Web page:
Weapons: The Venezuelan AK-47 Factory



October 26, 2008: Venezuela has obtained a license to produce the AK-103 assault rifle. Manufacturing equipment has been shipped, and production of Venezuelan made AK-103s is expected to begin next year. Three years ago, Venezuela bought 100,000 of these assault rifles. The AK-103 is the most recent model of the original AK-47.

Russia hasn't manufactured the AK-47 (or its upgraded version, the AKM), for many years. Instead, Russia now makes the AK-74, a weapon similar to the American M-16 (firing a slightly smaller 5.45mm bullet), and the AK-101 (which fires the U.S. 5.56mm round) and the AK-103 (which fires the same 7.62mm bullet of the old AK-47). The AK-103 is essentially a very up-to-date design of the old AK-47. Normally, the AK-103 sells for about $800 each (including cleaning supplies, magazines, spare parts and the like.) But many of the AK-103 sold to Venezuela from Russia are being billed at $1200 each, the additional $400 going into the pockets of Venezuelan politicians who got behind the weapons purchase and distribution (to friends of the current Venezuelan government) of the weapons. New weapons, old traditions. Venezuela could have bought newly manufactured (but not by Russia) AK-47s for $400. But this purchase was not so much about weapons, as it was about politics.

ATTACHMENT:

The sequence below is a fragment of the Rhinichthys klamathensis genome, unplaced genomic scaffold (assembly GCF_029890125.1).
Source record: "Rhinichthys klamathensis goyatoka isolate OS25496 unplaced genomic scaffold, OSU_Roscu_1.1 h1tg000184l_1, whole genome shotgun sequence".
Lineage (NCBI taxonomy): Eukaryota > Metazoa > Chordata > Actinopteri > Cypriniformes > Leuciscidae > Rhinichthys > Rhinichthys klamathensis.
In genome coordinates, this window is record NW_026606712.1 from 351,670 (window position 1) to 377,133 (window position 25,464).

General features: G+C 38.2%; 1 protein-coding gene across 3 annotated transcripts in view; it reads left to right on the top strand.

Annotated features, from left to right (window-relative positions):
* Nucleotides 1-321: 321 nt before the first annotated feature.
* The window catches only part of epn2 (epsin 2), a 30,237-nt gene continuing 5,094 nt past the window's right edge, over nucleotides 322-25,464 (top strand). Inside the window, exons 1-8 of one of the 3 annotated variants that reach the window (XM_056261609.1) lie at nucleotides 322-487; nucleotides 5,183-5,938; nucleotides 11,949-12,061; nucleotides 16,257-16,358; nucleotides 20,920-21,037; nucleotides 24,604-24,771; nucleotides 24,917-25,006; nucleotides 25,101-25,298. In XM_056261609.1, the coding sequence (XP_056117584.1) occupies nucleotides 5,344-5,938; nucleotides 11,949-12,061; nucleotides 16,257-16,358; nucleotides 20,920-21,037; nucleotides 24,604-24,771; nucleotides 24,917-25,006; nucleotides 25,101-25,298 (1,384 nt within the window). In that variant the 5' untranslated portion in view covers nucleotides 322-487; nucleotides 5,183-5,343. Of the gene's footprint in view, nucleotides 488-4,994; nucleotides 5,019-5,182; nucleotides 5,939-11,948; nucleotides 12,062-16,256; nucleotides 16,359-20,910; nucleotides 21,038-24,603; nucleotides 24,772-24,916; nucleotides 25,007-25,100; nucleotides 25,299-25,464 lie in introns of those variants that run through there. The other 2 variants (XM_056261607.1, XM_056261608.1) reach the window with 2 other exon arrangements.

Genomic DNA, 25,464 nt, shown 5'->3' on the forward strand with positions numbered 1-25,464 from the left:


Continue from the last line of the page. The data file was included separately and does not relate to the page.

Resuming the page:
Russia is eager to encourage licensed production of the AK series of rifles. It is believed that over 100 million AKs (most the AK-47 and AKM models) have been produced so far. Most of these AKs were unlicensed models built by other communist countries. Currently, only about ten percent of the million AK type rifles built each year are manufactured legally. The Venezuelan deal is part of an attempt to change that.